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1

Factors that affect rate of diffusion

Concentration, surface area, solubility, membrane thickness, molecular weight

2

Conditions that increase membrane thickness

Lung fibrosis, pulmonary edema, pneumonia, membranous glomerulonephritis

3

Conditions that affect surface area of the membrane

Exercise (increases SA), emphysema (decreases SA)

4

Osmoles Vs. mole Vs. mEq

150 mM of NaCl = 300 mOsm. Moles yield osmoles. 10 mOsm Ca++ = 20 mEq

5

Characteristics of protein-mediated transport

More rapid than diffusion, transport can be saturated (Tm), is chemically specific, substances compete for transporter

6

Types of protein transport

Facilitated (down a concentration gradient), active (against gradient, requires ATP)

7

Primary active transport

ATP consumed directly by the transporter. E.g. Na/K countertransport

8

Secondary active transport

Depends indirectly on ATP. E.g. Na/glucose cotransporter in the renal tubule depends on Na/K countertransporter

9

Constitutive endocytosis

Vesicles are continuously fusing with the cell membrane

10

Receptor-mediated endocytosis

The ligand binds receptor near clathrin-coated pits. More rapid and specific than constitutive endocytosis.

11

Simple diffusion curve in a graph

Linear. Slope increases if diffusion area or concentration increases. Slope decreases if membrane thickness increases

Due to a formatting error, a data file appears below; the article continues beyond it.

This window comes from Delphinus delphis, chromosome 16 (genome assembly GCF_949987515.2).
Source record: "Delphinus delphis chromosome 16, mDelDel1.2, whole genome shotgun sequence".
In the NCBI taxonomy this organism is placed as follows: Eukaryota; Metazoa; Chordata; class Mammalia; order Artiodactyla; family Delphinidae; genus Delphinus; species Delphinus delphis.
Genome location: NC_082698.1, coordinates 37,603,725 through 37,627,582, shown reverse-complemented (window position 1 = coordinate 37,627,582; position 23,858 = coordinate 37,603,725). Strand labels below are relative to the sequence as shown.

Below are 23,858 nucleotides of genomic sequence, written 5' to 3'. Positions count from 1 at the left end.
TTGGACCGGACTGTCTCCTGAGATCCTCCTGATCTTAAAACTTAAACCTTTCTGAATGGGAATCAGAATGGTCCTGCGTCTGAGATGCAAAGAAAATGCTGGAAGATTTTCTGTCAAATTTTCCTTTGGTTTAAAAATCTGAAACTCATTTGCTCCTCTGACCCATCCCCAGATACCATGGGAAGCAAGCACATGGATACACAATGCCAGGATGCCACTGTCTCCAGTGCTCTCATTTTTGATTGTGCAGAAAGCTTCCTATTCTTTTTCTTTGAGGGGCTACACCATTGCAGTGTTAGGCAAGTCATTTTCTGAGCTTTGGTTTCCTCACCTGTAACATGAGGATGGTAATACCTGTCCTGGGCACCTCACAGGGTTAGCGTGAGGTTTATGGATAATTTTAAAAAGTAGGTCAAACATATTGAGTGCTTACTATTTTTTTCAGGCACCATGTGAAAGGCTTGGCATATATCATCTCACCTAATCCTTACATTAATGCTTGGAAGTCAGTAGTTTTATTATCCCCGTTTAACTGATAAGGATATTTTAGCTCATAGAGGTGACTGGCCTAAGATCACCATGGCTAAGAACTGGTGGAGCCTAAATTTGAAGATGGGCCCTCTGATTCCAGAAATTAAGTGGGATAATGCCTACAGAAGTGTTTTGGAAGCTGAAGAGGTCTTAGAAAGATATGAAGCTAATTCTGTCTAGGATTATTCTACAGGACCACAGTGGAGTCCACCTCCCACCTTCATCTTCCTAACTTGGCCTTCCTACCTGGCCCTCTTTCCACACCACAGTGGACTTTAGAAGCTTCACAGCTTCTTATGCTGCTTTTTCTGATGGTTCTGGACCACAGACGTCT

12

Facilitated diffusion curve in a graph

Reaches a plateau which represents Tm. Adding more transporters raises Tm, shifts curve up and right.

13

Amount of total body water

60% of weight in kg. 70kg = 42 L

14

Amount of intracellular fluid

2/3 of total body water or 40%. 42 L --> 28 L ICF

15

Amount of extracellular fluid

1/3 of total body water or 20%. 42 L --> 14 L ECF

16

Amount of interstitial fluid

2/3 of ECF. 14 L --> 10 L ISF

17

Amount of plasma volume

1/3 of ECF. 14 L --> 4 L plasma

18

Effective osmolarity

Represented by non-penetrating solutes such as Na. If effective osmolarity increases, cells shrink and vice versa.

19

Capillary membranes

Are freely permeable to substances dissolved in plasma except proteins. Separate ISF and plasma.

20

Isotonic fluid loss diagram

Decreased ECF, no change in ICF. Causes: hemorrhage, isotonic urine, diarrhea, vomiting

21

Loss of hypotonic fluid diagram (hypovolemia)

Decreases ECF and ICF, increases osmolarity. Causes: dehydration, sweating, diabetes insipidus.

22

Gain of hypertonic fluid diagram

Increases osmolarity and ECF, decreases ICF. Causes: salt tablets, mannitol, hypertonic saline, aldosterone

23

Gain of hypotonic fluid diagram

Decreases osmolarity, increases ECF and ICF. Causes: SIADH, drinking tap water, primary polydipsia.

24

Gain of isotonic fluid diagram

Osmolarity stays the same, ECF increases. Causes: isotonic saline infusion.

25

Loss of hypertonic fluid diagram

Osmolarity decresaes, ECF decreases, ICF increases. Causes: mineralocorticoid deficiency

26

?ECF, no change in osmolarity or ICF, isotonic urine

Loss of isotonic fluid. Causes: hemorrhage, diarrhea, vomiting

27

?ECF, ?osmolarity, ?ICF

Loss of hypertonic fluid or hyponatremic hypovolemia. Aldosterone deficiency.

28

?ECF, ?osmolarity, ?ICF, little concentrated urine

Loss of hypotonic fluid or hypernatremic hypovolemia. Cause: Dehydration

29

?ECF, ?osmolarity, ?ICF, lots of diluted urine

Loss of hypotonic fluid or hypernatremic hypovolemia. Cause: diabetes insipidus

30

?ECF, no change in ICF or osmolarity

Gain of isotonic fluid. Cause: isotonic saline infusion